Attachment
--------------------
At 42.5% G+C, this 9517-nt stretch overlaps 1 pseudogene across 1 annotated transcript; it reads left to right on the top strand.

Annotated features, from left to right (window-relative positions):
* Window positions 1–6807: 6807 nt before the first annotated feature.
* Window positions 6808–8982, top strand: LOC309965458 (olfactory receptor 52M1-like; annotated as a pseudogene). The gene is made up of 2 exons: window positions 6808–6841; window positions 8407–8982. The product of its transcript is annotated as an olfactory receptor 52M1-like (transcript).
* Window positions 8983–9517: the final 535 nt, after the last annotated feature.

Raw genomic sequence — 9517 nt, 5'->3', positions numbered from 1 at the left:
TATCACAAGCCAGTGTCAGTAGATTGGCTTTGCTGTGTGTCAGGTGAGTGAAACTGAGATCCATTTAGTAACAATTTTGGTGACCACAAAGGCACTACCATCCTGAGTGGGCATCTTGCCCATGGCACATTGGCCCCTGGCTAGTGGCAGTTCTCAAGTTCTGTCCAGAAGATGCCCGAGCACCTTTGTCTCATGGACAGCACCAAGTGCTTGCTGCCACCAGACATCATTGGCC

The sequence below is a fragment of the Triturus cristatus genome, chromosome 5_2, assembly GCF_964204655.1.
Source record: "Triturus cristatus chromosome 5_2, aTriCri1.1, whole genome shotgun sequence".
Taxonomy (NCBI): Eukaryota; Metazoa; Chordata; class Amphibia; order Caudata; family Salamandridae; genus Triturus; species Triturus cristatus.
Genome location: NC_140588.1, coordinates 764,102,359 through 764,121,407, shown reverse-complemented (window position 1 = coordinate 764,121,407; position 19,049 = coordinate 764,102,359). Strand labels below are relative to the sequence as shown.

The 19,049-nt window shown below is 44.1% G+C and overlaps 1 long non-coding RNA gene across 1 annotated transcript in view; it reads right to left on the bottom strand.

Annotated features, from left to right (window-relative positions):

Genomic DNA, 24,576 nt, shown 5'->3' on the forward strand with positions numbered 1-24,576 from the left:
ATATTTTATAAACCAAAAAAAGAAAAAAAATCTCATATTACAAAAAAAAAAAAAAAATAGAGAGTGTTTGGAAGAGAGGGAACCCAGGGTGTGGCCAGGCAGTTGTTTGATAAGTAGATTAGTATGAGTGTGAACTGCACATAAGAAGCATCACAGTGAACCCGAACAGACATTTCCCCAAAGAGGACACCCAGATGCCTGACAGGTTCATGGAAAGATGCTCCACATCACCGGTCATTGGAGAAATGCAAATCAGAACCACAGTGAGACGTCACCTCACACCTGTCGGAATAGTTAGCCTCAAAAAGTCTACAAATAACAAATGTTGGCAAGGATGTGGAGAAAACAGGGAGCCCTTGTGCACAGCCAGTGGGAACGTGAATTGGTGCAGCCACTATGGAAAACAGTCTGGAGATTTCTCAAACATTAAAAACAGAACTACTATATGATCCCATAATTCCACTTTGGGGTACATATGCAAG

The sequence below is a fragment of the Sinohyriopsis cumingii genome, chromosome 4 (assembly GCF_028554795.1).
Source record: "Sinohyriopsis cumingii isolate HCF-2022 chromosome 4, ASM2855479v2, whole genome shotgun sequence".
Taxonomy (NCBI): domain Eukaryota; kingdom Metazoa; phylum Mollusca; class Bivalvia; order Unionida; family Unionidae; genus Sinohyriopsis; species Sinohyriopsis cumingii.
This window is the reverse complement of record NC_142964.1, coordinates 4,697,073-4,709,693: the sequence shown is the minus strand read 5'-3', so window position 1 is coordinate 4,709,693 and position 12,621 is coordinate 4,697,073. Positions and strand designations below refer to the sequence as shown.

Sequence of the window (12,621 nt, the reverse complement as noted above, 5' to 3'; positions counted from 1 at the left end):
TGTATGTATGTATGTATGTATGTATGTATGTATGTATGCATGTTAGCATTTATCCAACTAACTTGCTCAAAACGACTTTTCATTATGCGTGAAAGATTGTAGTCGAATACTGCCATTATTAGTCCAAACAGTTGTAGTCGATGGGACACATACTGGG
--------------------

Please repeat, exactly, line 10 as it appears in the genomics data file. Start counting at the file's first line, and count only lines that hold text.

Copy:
Taxonomy (NCBI): Eukaryota; Metazoa; Chordata; class Amphibia; order Caudata; family Salamandridae; genus Triturus; species Triturus cristatus.